Sync Your Files

Was thinking about making sense of “My Documents” folder for a long time already. This folder looks like the trash can on every device I have – basically a collection of stuff that is needed and relevant, that was relevant some time ago and stuff that should have been deleted around 10 years ago..

I have copies of old document folders archived from my previous work stations and laptops – everything is unstructured and of course I won’t find a needed doc without spending hours decompressing archives and searching and searching and searching..

Finally I gathered enough determination to stop this – put everything in order and make sure this structured way of storing my important files will transcend my current workstation, laptop, tablet, you got the idea. SO there will be the same folder with important stuff on every next system without manually copying and archiving everything and for that I need some software to sync my important stuff between the devices and OSes.

This is not a review therefore I am not going to compare all the alternatives I found, this is basically a message to my future self to refresh memory on the good stuff related to files sync.

Box – good sync clients for Windows and OSX, however to get proper files sync on Android I had to use different app – Auto Box Sync because as of now Android Box app does not offer automatic files sync – you have to select what you want to upload or download manually every time.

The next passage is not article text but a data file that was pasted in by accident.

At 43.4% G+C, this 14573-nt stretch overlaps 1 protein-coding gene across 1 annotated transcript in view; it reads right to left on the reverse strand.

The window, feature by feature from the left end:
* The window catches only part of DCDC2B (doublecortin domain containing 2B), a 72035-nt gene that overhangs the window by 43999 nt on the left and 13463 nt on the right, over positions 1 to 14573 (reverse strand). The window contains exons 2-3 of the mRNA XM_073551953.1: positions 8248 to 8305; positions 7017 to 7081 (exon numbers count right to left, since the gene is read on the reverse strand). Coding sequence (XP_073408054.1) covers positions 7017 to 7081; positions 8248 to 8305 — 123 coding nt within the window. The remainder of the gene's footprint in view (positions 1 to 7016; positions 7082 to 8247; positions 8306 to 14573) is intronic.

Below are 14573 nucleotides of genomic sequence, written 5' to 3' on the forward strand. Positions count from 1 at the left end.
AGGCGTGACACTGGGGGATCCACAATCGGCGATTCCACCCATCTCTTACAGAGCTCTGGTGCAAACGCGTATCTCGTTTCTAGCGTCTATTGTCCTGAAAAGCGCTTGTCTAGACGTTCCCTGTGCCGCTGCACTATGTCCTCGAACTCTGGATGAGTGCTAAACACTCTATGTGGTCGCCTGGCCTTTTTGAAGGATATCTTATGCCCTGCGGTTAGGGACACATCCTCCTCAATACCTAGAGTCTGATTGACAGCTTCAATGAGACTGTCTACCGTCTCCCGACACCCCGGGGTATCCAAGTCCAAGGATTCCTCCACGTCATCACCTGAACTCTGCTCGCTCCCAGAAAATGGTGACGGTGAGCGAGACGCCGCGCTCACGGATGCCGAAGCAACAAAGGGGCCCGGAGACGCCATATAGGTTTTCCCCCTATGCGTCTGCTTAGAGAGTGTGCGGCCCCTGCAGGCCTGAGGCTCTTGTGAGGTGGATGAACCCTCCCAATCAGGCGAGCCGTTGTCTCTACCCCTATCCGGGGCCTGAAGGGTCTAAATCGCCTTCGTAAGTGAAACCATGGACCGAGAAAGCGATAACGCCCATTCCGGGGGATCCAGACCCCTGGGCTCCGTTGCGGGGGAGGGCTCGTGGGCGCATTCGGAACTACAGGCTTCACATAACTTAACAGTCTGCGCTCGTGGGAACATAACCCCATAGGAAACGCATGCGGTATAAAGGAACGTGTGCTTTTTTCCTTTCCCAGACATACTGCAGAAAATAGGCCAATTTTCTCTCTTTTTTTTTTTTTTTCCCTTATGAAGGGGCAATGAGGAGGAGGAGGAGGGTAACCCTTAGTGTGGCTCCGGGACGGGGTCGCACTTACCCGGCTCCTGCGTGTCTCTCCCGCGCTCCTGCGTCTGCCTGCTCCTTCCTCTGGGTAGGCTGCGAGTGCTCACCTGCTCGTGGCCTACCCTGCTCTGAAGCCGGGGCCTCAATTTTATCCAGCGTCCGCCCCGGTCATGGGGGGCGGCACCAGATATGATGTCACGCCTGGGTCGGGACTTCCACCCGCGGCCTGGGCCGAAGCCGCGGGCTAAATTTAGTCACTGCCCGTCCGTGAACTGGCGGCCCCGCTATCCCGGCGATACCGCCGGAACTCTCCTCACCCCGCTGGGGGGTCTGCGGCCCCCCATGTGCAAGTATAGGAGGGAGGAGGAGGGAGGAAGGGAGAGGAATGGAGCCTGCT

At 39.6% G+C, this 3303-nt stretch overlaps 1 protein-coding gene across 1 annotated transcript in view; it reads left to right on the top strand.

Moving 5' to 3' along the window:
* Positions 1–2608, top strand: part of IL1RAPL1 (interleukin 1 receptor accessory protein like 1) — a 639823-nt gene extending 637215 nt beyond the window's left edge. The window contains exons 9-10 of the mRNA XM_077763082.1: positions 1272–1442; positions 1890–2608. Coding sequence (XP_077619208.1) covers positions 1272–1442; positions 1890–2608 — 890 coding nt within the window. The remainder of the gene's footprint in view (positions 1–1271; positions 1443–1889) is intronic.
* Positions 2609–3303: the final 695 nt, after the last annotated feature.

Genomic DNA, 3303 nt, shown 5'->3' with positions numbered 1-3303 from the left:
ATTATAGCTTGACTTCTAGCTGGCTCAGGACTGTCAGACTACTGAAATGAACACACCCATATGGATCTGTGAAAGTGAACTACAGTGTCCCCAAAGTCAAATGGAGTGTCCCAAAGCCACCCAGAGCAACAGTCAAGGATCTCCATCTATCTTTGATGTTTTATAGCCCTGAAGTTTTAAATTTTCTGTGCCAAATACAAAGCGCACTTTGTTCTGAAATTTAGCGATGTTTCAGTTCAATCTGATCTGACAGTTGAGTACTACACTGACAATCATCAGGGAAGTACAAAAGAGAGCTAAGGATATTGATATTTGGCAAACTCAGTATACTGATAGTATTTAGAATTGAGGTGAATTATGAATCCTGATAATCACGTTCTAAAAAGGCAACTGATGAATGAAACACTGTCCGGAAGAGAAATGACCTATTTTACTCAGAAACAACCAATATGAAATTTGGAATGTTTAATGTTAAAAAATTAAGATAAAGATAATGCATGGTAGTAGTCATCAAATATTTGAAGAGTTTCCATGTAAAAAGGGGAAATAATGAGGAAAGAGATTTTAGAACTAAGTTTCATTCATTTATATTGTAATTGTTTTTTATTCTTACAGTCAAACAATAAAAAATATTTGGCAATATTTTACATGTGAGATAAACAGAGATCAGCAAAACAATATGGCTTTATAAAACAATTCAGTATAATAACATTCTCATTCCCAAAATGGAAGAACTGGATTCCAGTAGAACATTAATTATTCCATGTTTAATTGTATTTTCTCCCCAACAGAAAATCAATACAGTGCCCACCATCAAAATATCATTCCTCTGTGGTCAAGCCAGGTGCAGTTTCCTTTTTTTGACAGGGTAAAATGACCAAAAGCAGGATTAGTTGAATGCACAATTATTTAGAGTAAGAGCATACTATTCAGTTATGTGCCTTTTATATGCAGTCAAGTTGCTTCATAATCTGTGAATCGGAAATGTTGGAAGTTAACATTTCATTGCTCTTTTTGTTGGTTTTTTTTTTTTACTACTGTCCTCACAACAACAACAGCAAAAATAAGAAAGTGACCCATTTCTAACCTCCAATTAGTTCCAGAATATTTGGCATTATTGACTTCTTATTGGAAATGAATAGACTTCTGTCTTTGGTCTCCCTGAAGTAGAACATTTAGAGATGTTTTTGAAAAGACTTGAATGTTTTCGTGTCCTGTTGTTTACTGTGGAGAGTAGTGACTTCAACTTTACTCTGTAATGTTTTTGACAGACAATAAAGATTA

At the time of this post Box gives you 10GB free storage which is enough for my files, there are some limits like 250 megs per 1 file but you can lift the restrictions to 5GB per file and 100GB in total storage for 10$ a month.

UPDATE (10.09.2015)
On Linux you could easily use box without Box Sync app but with WebDav. You need to install davfs2 and configure it correctly, see this link for great description.

Why not Dropbox? It gives less space for free and it syncs all folders on all devices by default or so it seems, Box gives me a possibility to select which folders to sync and which not to. I do not sync all docs on my Android devices – only part due to the space restrictions but I still have the full sync benefits because I can put a file in a folder on my PC for sharing between Android devices and this file will appear on my phone and tablet.

That is not all though – if you have your own file server with stuff you do not want to be on the cloud or the total size is too large and cloud-storing this amount is too expensive then you need an app that would be able to run in the background and periodically sync over Samba/FTP/WebDAV/etc.

There is a free app for that with a very straightforward name – FreeFileSync however for that app to work you need some additional ground work like mapping your network location to some local file system path/drive.

I decided that I do not want to be doing that and would not like to have 2 points of potential failure instead of 1 (drive mapping failure or file sync app failure instead of just file sync app potential failure) so I used commercial alternative GoodSync which is ~30$ per workstation (Win or OSX) and used Synchronize Ultimate for Android. It has some in-app purchase options, most likely I used those but do not remember the actual cost, most likely it was something like couple of EUR.